10 Bariatric Plastic Surgery Terms
My Bariatric Life | Oct 24, 2013
Hanging, sagging, or redundant skin that has lost its elasticity and cannot retract even through rigorous exercising. Getting rid of this excess skin can only be achieved through a body contouring procedure. Examples of procedures are abdominoplasty (tummy tuck), body lift, brachioplasty (arm lift) and mastopexy (breast lift).
Body contouring surgery is the general term used to describe various surgical procedures performed by a plastic surgeon on a patient for cosmetic or reconstructive reasons. Body contouring after weight loss focuses on removing excess skin to improve function and appearance.
Weight reduction surgery
Bariatric surgeries such as gastric bypass, gastric banding, gastric sleeve, and duodenal switch are a few examples of weight reduction surgery. Plastic surgery is not a weight reduction surgery.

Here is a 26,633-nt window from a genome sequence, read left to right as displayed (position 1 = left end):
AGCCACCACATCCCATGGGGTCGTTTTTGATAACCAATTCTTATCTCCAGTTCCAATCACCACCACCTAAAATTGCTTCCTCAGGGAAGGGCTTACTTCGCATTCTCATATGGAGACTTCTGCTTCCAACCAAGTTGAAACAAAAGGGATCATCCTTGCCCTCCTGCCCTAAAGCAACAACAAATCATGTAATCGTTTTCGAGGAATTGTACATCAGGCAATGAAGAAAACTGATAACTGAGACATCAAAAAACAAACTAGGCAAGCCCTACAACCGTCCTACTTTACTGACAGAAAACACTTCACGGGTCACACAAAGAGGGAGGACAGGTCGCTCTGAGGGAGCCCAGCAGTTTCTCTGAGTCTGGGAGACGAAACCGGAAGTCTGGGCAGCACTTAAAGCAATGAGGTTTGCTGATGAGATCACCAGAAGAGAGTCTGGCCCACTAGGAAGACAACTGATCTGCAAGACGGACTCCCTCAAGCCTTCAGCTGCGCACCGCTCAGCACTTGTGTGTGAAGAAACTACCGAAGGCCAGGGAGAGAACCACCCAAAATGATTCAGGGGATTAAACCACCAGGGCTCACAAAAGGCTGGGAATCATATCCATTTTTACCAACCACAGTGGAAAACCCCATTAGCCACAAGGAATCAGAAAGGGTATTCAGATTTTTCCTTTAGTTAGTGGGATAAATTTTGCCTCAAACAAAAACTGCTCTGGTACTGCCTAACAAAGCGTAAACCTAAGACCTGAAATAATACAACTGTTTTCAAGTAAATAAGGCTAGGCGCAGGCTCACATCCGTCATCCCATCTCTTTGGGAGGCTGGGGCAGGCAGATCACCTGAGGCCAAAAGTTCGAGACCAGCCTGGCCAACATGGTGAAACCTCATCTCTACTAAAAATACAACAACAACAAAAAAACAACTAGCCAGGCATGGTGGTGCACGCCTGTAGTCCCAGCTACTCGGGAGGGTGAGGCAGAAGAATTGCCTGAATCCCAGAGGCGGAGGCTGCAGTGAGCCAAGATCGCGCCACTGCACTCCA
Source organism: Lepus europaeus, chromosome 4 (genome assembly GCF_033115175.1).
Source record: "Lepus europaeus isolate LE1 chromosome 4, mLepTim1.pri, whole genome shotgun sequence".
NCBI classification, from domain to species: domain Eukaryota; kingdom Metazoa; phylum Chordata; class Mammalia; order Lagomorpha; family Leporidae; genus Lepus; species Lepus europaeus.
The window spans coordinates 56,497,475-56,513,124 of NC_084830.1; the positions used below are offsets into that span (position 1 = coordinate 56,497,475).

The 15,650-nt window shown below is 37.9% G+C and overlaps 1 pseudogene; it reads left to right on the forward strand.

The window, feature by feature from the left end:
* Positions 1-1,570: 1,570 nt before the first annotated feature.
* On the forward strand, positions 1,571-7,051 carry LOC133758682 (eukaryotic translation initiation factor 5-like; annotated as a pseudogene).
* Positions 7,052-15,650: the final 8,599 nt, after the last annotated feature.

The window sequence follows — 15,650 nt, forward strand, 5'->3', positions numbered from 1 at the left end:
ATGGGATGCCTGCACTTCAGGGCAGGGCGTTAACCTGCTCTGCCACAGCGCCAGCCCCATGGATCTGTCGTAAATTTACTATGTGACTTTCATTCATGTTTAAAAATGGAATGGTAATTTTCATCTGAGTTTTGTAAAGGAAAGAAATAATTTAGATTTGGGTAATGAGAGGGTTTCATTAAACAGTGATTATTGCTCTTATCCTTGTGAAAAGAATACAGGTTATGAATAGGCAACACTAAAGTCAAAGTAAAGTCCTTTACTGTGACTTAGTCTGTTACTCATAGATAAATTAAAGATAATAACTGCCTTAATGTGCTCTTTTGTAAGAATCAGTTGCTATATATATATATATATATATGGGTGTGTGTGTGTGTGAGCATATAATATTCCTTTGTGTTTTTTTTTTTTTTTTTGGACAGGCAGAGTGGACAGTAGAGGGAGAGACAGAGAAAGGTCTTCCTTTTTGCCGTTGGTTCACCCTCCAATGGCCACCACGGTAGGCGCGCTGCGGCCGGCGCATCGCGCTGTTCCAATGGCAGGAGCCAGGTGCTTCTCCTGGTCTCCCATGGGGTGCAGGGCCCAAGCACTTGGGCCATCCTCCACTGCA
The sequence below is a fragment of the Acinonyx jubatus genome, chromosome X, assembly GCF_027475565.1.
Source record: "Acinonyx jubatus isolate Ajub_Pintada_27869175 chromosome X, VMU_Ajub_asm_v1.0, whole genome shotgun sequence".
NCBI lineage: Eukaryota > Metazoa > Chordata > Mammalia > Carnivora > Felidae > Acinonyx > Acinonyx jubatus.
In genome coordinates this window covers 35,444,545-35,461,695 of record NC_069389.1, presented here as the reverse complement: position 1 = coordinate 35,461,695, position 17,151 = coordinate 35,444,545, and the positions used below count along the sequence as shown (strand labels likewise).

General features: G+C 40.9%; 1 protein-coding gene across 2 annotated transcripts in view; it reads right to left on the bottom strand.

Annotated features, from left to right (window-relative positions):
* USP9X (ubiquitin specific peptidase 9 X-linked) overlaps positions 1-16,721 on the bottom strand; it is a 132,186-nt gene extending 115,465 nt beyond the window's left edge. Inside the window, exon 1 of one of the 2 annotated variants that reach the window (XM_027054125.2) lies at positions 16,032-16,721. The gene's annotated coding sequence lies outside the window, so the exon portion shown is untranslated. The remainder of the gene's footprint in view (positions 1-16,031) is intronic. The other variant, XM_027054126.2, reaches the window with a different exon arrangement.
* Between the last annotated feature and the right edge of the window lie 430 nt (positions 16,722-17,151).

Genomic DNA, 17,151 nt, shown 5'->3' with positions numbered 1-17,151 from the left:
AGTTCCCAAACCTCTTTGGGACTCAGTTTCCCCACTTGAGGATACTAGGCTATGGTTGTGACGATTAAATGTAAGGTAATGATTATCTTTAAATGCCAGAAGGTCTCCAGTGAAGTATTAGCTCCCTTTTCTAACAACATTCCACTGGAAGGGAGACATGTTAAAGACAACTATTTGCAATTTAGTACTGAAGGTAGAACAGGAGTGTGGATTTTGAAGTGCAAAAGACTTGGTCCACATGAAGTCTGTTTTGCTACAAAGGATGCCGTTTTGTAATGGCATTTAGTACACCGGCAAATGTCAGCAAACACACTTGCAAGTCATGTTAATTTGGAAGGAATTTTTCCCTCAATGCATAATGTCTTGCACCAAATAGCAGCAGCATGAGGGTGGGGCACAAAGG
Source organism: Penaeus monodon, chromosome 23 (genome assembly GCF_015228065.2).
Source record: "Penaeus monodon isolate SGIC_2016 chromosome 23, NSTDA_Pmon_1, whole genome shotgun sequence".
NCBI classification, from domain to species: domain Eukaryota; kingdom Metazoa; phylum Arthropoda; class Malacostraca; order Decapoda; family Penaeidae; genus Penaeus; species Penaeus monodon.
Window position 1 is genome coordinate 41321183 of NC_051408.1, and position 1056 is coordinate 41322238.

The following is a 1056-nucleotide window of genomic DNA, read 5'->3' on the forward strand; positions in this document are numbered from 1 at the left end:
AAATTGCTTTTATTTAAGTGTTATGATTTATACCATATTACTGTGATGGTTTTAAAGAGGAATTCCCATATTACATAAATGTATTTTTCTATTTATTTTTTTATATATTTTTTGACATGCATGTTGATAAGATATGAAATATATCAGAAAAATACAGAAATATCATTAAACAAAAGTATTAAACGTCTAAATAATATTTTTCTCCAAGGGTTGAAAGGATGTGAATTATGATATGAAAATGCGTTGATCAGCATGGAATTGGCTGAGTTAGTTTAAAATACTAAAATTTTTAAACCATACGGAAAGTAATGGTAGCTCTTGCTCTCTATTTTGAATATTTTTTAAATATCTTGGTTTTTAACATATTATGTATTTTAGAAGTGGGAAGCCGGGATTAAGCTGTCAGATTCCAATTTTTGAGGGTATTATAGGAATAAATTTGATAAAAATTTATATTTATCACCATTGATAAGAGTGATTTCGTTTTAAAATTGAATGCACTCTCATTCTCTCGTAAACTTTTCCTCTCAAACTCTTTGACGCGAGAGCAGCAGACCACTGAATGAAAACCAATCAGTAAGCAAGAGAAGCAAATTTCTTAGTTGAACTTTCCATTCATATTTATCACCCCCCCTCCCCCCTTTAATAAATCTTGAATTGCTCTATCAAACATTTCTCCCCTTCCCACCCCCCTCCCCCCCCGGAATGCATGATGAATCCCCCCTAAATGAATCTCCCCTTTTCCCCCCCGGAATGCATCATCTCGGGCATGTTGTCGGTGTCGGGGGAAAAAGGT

The planning and combining of multiple body contouring procedures over time by safely combining procedures into a larger surgery.
The volume loss in body areas such as the breast, arms, thighs, and buttocks due to the loss of fat and atrophy of glandular tissue or muscle.
Abdominoplasty is a body contouring procedure of the abdomen from the pubic area to the breastbone that removes loose skin and fat, and tightens a relaxed underlying abdominal wall. It is commonly referred to as a tummy tuck and popular with men and women after significant weight loss.
A large apron of excess skin hanging over the abdomen due to obesity and often made worse by weight loss. The pannus is removed during an abdominoplasty and the abdominal wall is tightened. A procedure that removes the pannus but does not tighten the abdominal wall is a panniculectomy.
A true body lift combines upper and lower body contouring procedures to achieve total body restoration. It typically affects the lower body (abdomen, thighs, lower back, and buttocks) and the upper body (upper back, sides, breast/chest, and arms).
An undesirable outcome of treatment that can change the outcome and may require additional treatment. Complications include seroma (fluid accumulation beneath the skin), dog ear (mound of skin at the end of an incision), dehiscence (separation of wound edges), necrosis (death of skin), and abscess (pus).